On the left, the grouping of three; the middle one is a Buick 215 V6.

                Some of the others look familiar, but if you can't see that it has one key or two, or has a squarish flywheel face or a slightly rounded one, or has a big balancer bolt instead of a small one, could go to any number of engines.

                The one on the fencepost, for example, looks odd enough to be something like a Model T, or at least of that vintage. The one laying across the nose of the one I think is a Flathead crank, is clearly another flat-4. Another Volkswagen? Earlier? Later?

                Interesting photo at any rate.

                Doc.
                By memory from about 30 years ago, the vertical one is not from a VW flat four unless it's aftermarket. None of the factory cranks had counterweights or a flange. That's all I've got.

                Comment


                • #9
                  Originally posted by Gravy
                  By memory from about 30 years ago, the vertical one is not from a VW flat four unless it's aftermarket. None of the factory cranks had counterweights or a flange.
                  -Really? Hm. That was kind of a guess (as are some of the others) because it was the only common flat-4 I could think of. However, now that I think about it, most 4-cylinders, flat or not, use 180-degree cranks. For some reason I was thinking a typical inline-4 would have the same 90-degree crank like a V-8, but that's not right, is it?

                  That being the case- it being almost any fourbanger- I can't even guess. Everybody made a 4-cylinder at one time or another...

                  Admittedly the only ones I'm pretty positive of are the pre-'85 Chevy crank, and the Buick crank- the latter obvious due to the offset-paired throws, an effort to make an even-firing V-6.

                  Doc.
                  Doc's Machine. (Probably not what you expect.)

                  Comment


                  • #10
                    Originally posted by jugs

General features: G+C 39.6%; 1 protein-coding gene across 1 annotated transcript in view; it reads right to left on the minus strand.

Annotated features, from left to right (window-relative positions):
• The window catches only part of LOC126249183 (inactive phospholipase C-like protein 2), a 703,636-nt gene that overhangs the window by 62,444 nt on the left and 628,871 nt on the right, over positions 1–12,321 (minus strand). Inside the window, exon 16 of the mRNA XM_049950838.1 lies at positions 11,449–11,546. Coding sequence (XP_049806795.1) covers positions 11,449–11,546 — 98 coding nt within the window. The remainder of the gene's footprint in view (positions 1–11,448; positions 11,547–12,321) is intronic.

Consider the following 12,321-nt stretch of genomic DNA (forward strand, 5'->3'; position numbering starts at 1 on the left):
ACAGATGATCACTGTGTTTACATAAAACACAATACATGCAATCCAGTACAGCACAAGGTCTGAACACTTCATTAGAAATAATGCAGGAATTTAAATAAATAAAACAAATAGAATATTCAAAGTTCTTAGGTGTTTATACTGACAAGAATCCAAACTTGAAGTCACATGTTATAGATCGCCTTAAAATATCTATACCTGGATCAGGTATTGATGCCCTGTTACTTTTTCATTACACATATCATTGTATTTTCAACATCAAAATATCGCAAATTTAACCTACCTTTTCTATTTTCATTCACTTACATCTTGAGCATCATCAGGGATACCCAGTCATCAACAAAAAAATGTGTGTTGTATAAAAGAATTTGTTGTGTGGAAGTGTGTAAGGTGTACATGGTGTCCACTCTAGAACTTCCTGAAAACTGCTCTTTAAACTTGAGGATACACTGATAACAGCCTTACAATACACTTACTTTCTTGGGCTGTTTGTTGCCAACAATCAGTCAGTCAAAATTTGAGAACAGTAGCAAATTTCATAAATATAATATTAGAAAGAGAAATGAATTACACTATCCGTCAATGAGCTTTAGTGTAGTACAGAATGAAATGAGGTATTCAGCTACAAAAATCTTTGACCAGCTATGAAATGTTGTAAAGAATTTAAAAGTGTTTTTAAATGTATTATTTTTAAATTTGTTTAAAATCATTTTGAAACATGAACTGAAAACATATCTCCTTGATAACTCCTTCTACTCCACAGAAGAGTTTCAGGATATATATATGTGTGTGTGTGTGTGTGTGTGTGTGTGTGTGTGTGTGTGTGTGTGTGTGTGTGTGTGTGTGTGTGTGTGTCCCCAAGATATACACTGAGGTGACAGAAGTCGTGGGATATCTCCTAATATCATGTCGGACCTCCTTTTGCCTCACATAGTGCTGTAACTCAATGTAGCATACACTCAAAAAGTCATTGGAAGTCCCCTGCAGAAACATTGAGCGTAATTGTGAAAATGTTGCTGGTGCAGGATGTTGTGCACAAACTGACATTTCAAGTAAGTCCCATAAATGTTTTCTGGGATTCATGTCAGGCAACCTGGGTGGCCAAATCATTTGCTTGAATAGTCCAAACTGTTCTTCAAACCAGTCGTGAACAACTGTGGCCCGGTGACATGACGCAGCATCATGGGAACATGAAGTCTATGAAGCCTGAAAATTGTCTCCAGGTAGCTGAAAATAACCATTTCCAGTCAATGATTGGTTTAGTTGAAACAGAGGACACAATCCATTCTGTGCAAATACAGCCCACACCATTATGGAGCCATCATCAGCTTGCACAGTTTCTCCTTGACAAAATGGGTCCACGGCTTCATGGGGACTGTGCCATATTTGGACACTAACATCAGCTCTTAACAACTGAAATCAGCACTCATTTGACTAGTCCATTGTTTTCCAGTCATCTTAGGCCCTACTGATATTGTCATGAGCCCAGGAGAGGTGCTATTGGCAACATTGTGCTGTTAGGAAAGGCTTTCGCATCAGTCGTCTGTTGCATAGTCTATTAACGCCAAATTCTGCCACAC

It's in black & white folks.
                    john
                    -While it's more rarely seen than ethics in a congressman, Evan does, in fact, have a sense of humor.

                    Doc.
                    Doc's Machine. (Probably not what you expect.)

                    Comment


                    • #11
                      Other than old VWs, I can't tell one from another. After twenty-some years as an auto mechanic, I've worked on a whole lot of cars, but I never worked on any one variety often enough to memorize the details.

                      Comment


                      • #12
                        The large crank on the lower left side looks like one from a Detroit Diesel 8V92.
                        I used to work on them.

                        Terry

                        Comment


                        • #13
                          Originally posted by terry_g
                          The large crank on the lower left side looks like one from a Detroit Diesel 8V92. I used to work on them.
                          Terry
                          Terry,

                          You get the prize. For extra points, what's that lizard looking at the lone camshaft in this collection? It resembles the zebra-tailed lizards I occasionally see in Arizona, but it has more stripes.

                          Allan Ostling

                          Phoenix, Arizona

                          Comment


                          • #14
                            Originally posted by terry_g
                            The large crank on the lower left side looks like one from a Detroit Diesel 8V92.
                            I used to work on them.

                            Terry
                            I was going to guess early Cat, but I will yield to the man from Detroit

                            Steve

                            Comment


                            • #15
                              Originally posted by aostling
                              For extra points, what's that lizard looking at the lone camshaft in this collection?
                              -Dunno, but the cam's also out of a small-block Chevy.

                              Doc.
                              Doc's Machine. (Probably not what you expect.)

                              Comment

                              Working...
                              X